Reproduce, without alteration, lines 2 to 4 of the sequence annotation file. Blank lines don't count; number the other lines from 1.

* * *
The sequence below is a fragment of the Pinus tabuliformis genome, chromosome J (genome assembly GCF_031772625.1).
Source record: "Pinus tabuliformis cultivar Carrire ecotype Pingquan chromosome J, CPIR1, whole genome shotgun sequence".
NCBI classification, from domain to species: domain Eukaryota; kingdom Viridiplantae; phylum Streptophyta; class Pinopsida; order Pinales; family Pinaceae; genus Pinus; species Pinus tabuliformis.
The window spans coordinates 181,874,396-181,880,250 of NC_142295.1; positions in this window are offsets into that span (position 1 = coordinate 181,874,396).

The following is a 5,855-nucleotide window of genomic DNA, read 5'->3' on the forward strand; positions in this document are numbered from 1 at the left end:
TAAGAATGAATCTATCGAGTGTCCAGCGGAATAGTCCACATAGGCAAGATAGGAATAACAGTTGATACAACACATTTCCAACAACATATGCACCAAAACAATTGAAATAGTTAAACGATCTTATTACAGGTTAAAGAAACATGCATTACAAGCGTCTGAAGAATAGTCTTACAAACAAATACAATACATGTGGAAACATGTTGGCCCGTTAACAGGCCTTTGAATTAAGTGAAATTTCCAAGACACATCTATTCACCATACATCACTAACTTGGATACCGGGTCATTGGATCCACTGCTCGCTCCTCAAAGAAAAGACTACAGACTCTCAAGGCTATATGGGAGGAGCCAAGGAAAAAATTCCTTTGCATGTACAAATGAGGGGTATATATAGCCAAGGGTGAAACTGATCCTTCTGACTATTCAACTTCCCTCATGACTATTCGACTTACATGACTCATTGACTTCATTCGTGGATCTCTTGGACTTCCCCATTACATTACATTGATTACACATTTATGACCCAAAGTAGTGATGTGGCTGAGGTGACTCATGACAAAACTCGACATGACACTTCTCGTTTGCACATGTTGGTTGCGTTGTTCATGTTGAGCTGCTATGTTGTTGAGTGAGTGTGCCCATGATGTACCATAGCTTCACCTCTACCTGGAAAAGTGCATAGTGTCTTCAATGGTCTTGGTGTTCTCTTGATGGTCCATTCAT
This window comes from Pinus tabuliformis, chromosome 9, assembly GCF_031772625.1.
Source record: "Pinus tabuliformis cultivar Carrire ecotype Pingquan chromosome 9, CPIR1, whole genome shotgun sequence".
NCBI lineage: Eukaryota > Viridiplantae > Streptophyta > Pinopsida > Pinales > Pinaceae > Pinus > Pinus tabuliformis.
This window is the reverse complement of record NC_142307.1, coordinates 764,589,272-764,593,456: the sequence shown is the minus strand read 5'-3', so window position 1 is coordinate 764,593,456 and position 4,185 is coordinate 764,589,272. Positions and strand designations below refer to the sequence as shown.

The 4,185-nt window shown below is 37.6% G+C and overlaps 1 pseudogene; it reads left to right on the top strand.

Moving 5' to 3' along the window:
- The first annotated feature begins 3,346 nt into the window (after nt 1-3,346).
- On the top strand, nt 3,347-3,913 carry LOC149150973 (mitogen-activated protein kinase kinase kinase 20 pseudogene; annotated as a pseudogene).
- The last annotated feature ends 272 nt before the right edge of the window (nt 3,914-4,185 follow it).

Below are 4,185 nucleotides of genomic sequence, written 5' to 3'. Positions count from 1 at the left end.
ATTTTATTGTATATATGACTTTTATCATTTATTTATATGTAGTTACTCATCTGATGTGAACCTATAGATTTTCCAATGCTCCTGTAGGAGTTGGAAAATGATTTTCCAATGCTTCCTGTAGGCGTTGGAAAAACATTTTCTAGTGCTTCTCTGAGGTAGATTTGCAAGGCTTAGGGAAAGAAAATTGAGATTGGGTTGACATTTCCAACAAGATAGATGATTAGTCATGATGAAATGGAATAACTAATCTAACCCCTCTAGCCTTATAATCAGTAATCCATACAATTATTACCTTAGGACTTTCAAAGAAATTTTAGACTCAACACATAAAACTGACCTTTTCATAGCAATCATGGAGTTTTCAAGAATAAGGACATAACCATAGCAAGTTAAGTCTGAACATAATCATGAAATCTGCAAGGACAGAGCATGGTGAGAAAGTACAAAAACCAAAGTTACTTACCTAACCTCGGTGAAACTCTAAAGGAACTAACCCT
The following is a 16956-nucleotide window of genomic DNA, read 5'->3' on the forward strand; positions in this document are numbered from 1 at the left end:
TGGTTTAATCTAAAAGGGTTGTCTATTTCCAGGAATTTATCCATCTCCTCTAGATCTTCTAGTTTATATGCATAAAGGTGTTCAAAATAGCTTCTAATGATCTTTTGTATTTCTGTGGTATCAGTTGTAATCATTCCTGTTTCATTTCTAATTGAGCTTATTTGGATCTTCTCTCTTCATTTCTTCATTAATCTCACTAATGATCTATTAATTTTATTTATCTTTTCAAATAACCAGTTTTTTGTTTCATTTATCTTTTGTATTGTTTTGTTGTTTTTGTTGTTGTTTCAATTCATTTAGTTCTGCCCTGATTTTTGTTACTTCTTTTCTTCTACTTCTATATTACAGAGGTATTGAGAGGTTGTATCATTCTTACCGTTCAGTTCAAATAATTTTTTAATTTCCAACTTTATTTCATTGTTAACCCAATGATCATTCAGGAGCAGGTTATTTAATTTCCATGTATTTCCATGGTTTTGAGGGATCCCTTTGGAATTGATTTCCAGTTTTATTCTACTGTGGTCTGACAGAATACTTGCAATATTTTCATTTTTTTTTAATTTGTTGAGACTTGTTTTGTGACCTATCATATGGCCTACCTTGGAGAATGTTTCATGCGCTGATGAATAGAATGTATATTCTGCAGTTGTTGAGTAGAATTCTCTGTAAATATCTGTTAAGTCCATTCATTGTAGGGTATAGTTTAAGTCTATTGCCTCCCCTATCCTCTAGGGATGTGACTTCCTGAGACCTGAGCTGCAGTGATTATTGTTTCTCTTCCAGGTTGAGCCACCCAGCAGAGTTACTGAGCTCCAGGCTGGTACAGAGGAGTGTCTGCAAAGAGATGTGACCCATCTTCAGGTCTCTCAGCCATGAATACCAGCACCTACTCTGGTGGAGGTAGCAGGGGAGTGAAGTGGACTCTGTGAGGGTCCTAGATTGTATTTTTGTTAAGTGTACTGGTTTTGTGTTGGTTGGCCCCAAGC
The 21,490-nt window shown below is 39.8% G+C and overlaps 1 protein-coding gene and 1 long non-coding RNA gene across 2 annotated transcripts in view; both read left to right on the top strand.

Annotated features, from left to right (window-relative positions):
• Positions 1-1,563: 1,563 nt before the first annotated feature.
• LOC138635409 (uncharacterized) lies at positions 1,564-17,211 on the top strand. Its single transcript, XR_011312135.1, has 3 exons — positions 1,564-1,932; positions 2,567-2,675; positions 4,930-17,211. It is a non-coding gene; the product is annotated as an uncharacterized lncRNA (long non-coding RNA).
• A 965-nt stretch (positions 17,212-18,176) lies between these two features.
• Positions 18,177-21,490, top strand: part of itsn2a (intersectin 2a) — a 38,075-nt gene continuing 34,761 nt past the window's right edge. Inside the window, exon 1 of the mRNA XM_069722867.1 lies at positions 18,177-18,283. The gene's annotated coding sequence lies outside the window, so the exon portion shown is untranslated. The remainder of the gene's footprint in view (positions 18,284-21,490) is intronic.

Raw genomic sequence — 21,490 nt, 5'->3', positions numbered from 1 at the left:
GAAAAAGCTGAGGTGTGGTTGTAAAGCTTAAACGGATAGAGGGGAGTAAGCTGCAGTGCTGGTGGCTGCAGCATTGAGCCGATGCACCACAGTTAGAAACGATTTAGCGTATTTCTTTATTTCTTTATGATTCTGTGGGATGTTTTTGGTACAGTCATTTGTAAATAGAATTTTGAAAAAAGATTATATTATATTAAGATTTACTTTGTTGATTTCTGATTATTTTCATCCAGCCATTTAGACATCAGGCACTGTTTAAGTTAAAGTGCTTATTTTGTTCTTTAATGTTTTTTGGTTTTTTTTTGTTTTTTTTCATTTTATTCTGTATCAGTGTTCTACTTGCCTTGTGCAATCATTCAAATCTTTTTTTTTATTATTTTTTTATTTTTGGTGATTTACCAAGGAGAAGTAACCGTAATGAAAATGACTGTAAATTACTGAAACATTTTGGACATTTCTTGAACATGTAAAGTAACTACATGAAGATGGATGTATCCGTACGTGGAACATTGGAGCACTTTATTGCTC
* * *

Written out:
Source record: "Pinus tabuliformis cultivar Carrire ecotype Pingquan chromosome J, CPIR1, whole genome shotgun sequence".
NCBI classification, from domain to species: domain Eukaryota; kingdom Viridiplantae; phylum Streptophyta; class Pinopsida; order Pinales; family Pinaceae; genus Pinus; species Pinus tabuliformis.
The window spans coordinates 181,874,396-181,880,250 of NC_142295.1; positions in this window are offsets into that span (position 1 = coordinate 181,874,396).